My conservative opponents sometimes press the fact that we are well informed about the text of the New Testament in a ridiculous way – ridiculous possibly because they simply don’t know any better. They point out that with all this evidence for the New Testament, if I (crazy liberal that I am) don’t think we can know exactly what the authors of the NT wrote (in places) then I’d have to say the same thing about Plato, or Homer, or Cicero, or … or any other author!
Their view is that any such claim would be on the face of it completely bizarre and that this is why, in their view, no one says any such thing. Which shows that they simply don’t know what they’re talking about.
Most of my conservative opponents were trained in theological seminaries and teach in conservative evangelical settings, not in research universities, and their academic ties tend to be with scholars who work in theological fields: church history, systematic theology, and the like. They don’t work in a secular setting where the natural ties are more in the fields of classics and ancient history. Anyone who says that scholars don’t have any questions about what Plato, Homer, Cicero, or any other author actually (which words they used) is simply ignorant.
I don’t mean that they are being willfully stupid; I just mean they (apparently) just don’t know any better. Reconstructing the words of any ancient author is massively complicated, given their problematic textual histories, and there are indeed scholars who devote their lives to the task for one author or another. It’s *much* harder to establish the text of Homer than the text of the New Testament, and no one is completely confident we have the “original” wording of the Iliad or the Odyssey. That’s true for all ancient books. (And by the way, is especially the case with the Hebrew Bible!)
My second response to this claim that we already know what the authors of the New Testament originally wrote is that I simply can’t see how that could be true. Take Paul’s letter to the Philippians. He wrote it probably in the early to mid 50s of the common era. The first copy we have it of it is called P46 (called this because it is written on papyrus – hence the P – and is the 46th papyrus to have been discovered and catalogued). It dates from around 200 CE. That is, the letter was copied, recopied, and recopied for 150 years before we have a copy. And P46 is not a complete copy. The first full and complete copy of Philippians we have is codex Vaticanus from the middle of the fourth century – some three hundred years after the original.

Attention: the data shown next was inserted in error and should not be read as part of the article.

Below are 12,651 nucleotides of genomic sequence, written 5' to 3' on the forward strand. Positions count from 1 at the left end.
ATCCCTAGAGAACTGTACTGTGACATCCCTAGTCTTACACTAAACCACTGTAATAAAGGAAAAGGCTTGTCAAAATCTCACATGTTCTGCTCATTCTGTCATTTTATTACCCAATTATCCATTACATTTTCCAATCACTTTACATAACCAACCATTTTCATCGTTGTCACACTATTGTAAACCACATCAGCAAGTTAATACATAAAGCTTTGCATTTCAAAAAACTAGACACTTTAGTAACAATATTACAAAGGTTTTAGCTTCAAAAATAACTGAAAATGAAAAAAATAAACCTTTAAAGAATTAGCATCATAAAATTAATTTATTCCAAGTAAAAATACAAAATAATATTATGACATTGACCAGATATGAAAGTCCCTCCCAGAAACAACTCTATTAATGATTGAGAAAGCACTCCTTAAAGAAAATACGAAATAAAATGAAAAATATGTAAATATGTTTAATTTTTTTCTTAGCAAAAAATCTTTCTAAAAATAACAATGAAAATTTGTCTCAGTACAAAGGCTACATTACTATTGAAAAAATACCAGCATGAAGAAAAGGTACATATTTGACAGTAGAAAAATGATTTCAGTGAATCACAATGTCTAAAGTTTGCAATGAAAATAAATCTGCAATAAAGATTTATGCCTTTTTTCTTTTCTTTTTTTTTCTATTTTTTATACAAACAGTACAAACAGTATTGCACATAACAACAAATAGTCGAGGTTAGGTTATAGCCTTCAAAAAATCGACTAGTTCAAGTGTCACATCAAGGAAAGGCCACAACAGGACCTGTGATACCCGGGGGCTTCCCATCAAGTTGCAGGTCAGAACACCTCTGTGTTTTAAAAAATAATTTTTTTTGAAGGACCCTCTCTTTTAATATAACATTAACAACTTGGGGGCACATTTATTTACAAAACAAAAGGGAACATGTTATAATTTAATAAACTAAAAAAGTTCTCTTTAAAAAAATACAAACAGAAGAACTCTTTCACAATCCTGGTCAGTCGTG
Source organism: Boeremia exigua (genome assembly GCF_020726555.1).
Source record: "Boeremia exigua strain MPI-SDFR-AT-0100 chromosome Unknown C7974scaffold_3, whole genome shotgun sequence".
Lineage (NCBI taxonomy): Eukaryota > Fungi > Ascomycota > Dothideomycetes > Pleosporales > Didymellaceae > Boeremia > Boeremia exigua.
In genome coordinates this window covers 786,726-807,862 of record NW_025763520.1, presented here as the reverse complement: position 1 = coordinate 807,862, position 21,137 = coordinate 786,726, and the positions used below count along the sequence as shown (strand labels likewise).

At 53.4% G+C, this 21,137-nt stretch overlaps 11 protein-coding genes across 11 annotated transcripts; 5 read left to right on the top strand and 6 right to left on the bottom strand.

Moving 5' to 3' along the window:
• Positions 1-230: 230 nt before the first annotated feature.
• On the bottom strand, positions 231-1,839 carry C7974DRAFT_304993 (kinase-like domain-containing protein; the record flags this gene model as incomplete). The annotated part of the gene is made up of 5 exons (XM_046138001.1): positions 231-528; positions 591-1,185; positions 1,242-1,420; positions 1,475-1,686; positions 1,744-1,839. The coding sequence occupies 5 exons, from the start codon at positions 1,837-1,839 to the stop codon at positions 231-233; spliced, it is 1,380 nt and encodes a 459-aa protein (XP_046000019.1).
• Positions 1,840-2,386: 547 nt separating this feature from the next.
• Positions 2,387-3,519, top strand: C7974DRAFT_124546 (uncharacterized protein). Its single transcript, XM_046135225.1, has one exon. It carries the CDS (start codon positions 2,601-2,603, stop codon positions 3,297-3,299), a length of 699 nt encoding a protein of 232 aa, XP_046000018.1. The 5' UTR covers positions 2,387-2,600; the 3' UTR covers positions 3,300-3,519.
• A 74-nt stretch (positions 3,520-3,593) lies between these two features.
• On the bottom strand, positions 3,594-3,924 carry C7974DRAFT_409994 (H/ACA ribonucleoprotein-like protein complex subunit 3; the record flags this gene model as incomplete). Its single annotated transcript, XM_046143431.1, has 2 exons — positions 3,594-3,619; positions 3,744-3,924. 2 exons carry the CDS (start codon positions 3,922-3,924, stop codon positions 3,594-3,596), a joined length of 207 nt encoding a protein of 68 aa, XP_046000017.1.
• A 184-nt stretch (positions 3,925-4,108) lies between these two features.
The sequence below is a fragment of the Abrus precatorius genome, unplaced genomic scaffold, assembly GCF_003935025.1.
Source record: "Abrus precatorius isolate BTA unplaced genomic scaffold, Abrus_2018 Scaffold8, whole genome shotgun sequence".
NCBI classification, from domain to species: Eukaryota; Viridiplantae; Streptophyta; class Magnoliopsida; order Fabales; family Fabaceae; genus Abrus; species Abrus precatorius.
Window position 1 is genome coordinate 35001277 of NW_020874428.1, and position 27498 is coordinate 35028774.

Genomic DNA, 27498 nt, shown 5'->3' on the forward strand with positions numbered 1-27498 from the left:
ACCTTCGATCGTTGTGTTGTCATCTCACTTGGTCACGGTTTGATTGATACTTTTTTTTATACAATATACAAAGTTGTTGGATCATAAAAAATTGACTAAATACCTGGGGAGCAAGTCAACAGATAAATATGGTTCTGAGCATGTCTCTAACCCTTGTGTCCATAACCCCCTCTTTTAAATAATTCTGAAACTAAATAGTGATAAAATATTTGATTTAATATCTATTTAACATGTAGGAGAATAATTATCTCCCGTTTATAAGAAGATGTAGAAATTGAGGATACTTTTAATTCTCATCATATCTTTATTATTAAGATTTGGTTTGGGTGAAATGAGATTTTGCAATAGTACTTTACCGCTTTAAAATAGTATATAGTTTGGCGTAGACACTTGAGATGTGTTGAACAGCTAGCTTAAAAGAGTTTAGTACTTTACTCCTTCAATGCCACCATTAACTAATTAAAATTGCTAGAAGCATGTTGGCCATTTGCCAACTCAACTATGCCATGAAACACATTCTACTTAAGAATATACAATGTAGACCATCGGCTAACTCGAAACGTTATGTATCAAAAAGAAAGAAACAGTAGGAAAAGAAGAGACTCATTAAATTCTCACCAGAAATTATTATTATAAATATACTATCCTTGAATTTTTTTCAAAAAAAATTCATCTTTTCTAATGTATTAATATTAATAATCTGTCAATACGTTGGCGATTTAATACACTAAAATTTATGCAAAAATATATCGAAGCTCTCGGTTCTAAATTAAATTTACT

So it’s great (really, I mean it, it’s *great*) that we have so many hundreds of copies of Philippians from the Middle Ages. That shows us how the letter was being copied, say, seven hundred or a thousand years or more after the original. But what we are interested in is knowing how it was copied, say, one year after the original. And for that how much evidence do we have? We have zero evidence.
How old was the copy that the 200-CE P46 itself was copying? Was it from the year 190? 150? 130? We don’t know. How old was the copy *that* copy was copying? We don’t know. How old was the copy that *that* copy of a copy was copying? We don’t know. And worse, we don’t know how close to the original wording any of those copies was, how accurate its scribe was in what he copied, or how accurate the copyist of the copy that he copied was.
Suppose Paul sent his letter to Philippi in 56 CE. Someone there wanted a copy and so made it. Two other people decided they wanted copies of that copy. So they copied that copy, rather than the original (maybe the original had been sent do Thessalonica or someplace). And then copies of those copies were made. And the original – this is hypothetical, but *any* reconstruction is hypothetical – was lost in a house fire. That would mean that all the copies of the copies of the copies go back not to the original but to the first copy. What if the first copyist changed things? What if he changed a lot? What if he decided to whomp up a section or two of Paul’s prose? What if he really didn’t like one paragraph/passage (or more) and so simply omitted it? We would have precisely NO way of knowing. The entire manuscript tradition in this case descended from the copy, not from the original.
That is one hypothetical to show how we don’t *KNOW* what the original said. I could easily come up with a hundred other hypotheticals without thinking hard that would lead to the same result.
— Bart Ehrman, Do we KNOW the Original Words of the New Testament? February 5, 2018
Bart Ehrman’s latest book, The Triumph of Christianity: How a Forbidden Religion Swept the World, is now available.